A recently published report into the child welfare system has highlighted issues with the existing Children’s Social Care and Family Justice Sector and has put forward several suggestions for change.
The Care Crisis Review, which was funded by Nuffield Foundation and facilitated by Family Rights Group, explored the reasons why the number of children in care reached the highest level since the Children Act 1989 was enacted and why care order applications reached record levels in 2017.
It found that:
- There is a sense of crisis felt by many young people, families and those working within the system.
- Professionals are frustrated at working in a sector that is overstretched and overwhelmed and in which, too often, children and families do not get the direct help they need early enough to prevent difficulties escalating.
- There was a palpable sense of unease about how lack of resources, poverty and deprivation are making it harder for families and the system to cope.
Despite these concerns however, the Review found that the child welfare legislative framework is basically sound. It also found common agreement about the way forward, with a consensus that relationship building has been and is at the heart of good practice.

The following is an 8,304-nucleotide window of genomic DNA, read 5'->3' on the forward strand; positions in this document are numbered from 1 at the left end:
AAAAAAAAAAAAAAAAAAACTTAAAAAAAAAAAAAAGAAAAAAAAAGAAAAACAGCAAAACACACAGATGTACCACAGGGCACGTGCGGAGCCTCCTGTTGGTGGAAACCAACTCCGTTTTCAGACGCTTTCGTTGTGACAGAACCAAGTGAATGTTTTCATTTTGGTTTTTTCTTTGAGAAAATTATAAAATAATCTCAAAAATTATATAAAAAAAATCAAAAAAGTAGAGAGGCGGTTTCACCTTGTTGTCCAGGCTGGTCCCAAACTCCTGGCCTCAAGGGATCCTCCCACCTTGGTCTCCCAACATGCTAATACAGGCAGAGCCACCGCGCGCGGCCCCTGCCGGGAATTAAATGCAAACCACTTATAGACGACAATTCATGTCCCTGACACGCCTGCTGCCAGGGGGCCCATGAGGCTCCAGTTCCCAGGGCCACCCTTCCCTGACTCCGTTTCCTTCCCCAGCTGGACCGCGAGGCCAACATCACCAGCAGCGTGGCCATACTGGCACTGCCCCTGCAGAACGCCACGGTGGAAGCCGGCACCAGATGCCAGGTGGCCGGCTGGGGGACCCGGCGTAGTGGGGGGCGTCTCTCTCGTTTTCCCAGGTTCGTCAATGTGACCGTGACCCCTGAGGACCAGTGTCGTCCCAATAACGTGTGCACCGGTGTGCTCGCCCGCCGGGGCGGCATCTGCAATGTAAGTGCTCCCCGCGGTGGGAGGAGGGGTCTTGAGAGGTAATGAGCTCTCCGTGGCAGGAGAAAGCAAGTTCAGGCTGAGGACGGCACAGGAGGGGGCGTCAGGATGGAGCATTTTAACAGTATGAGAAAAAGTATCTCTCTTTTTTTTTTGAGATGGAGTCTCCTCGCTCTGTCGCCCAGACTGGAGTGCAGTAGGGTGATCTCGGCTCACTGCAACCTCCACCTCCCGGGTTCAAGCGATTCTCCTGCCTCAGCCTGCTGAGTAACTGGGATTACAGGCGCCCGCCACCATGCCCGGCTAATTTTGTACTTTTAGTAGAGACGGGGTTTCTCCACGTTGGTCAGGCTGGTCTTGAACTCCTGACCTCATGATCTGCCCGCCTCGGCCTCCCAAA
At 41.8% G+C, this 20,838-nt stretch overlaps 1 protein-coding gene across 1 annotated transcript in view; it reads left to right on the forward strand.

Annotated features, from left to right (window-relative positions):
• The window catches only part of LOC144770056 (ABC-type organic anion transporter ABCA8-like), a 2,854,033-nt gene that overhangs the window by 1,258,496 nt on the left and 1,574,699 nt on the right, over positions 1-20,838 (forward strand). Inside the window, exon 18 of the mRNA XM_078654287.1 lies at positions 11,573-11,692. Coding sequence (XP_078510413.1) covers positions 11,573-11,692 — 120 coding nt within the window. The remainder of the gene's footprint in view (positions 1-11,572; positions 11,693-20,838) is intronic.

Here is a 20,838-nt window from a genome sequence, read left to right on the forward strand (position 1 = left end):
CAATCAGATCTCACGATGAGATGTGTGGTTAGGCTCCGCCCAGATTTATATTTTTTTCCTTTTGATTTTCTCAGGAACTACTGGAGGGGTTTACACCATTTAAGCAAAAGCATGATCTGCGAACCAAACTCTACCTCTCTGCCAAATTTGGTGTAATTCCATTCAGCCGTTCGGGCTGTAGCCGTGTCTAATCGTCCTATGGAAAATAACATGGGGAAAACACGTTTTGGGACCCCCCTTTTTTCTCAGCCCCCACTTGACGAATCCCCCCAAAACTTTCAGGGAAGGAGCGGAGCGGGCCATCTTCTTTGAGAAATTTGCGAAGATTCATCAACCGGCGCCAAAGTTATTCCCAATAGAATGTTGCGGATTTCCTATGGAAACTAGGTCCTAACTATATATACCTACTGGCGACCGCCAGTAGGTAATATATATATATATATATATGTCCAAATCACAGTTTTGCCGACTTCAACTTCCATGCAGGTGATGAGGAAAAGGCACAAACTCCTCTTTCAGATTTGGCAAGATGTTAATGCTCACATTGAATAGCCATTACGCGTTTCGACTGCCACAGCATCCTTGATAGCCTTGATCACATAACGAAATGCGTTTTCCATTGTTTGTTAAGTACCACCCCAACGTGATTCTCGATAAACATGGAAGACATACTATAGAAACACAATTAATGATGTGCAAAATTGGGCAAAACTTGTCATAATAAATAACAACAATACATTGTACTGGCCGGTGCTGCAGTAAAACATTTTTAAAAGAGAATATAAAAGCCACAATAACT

“Dealing with the crisis is complex – inevitably so, because children and families live increasingly complex lives,” commented Nigel Richardson, Chair of the Review. “But making the difference cannot be just about constant re-structures, or ever changing systems – the fundamental basis of our child welfare approach is encouragingly sound.”
“The way forward has to be about working with complexity to offer hope,” he said. “Offering an inclusive approach to family decision making so that families are helped to better understand the concerns about a child’s welfare and then helped to coordinate and propose a safe response to those concerns from within their own, usually extensive, family and friends network.”
“It’s about moving away from an over reliance on the language of assessment and intervention and more towards understanding and helping,” he added. “It’s about being less adversarial, risk averse and harsh and much more collaborative and kind.”
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